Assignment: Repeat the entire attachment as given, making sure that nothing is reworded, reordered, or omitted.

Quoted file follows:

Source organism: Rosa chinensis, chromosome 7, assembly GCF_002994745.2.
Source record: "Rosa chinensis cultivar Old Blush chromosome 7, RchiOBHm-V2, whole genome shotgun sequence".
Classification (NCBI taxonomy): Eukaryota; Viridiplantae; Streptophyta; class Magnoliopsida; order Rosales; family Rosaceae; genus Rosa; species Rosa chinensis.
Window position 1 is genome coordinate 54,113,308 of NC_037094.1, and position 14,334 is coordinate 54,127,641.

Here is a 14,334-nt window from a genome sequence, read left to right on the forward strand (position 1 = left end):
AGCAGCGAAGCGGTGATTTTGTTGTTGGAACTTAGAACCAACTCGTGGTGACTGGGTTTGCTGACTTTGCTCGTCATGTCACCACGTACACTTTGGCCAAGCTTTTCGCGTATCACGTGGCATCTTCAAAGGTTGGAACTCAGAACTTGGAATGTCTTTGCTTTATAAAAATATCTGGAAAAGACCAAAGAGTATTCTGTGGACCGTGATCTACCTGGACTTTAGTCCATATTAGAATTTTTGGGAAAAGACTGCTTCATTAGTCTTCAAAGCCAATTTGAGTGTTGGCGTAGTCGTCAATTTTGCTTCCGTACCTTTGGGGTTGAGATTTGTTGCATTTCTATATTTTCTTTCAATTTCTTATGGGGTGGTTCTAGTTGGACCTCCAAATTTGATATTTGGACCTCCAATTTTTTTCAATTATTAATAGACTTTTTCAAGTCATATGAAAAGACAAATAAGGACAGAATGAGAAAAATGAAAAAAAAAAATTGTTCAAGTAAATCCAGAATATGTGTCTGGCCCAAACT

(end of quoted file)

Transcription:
Source organism: Rosa chinensis, chromosome 7, assembly GCF_002994745.2.
Source record: "Rosa chinensis cultivar Old Blush chromosome 7, RchiOBHm-V2, whole genome shotgun sequence".
Classification (NCBI taxonomy): Eukaryota; Viridiplantae; Streptophyta; class Magnoliopsida; order Rosales; family Rosaceae; genus Rosa; species Rosa chinensis.
Window position 1 is genome coordinate 54,113,308 of NC_037094.1, and position 14,334 is coordinate 54,127,641.

Here is a 14,334-nt window from a genome sequence, read left to right on the forward strand (position 1 = left end):
AGCAGCGAAGCGGTGATTTTGTTGTTGGAACTTAGAACCAACTCGTGGTGACTGGGTTTGCTGACTTTGCTCGTCATGTCACCACGTACACTTTGGCCAAGCTTTTCGCGTATCACGTGGCATCTTCAAAGGTTGGAACTCAGAACTTGGAATGTCTTTGCTTTATAAAAATATCTGGAAAAGACCAAAGAGTATTCTGTGGACCGTGATCTACCTGGACTTTAGTCCATATTAGAATTTTTGGGAAAAGACTGCTTCATTAGTCTTCAAAGCCAATTTGAGTGTTGGCGTAGTCGTCAATTTTGCTTCCGTACCTTTGGGGTTGAGATTTGTTGCATTTCTATATTTTCTTTCAATTTCTTATGGGGTGGTTCTAGTTGGACCTCCAAATTTGATATTTGGACCTCCAATTTTTTTCAATTATTAATAGACTTTTTCAAGTCATATGAAAAGACAAATAAGGACAGAATGAGAAAAATGAAAAAAAAAAATTGTTCAAGTAAATCCAGAATATGTGTCTGGCCCAAACT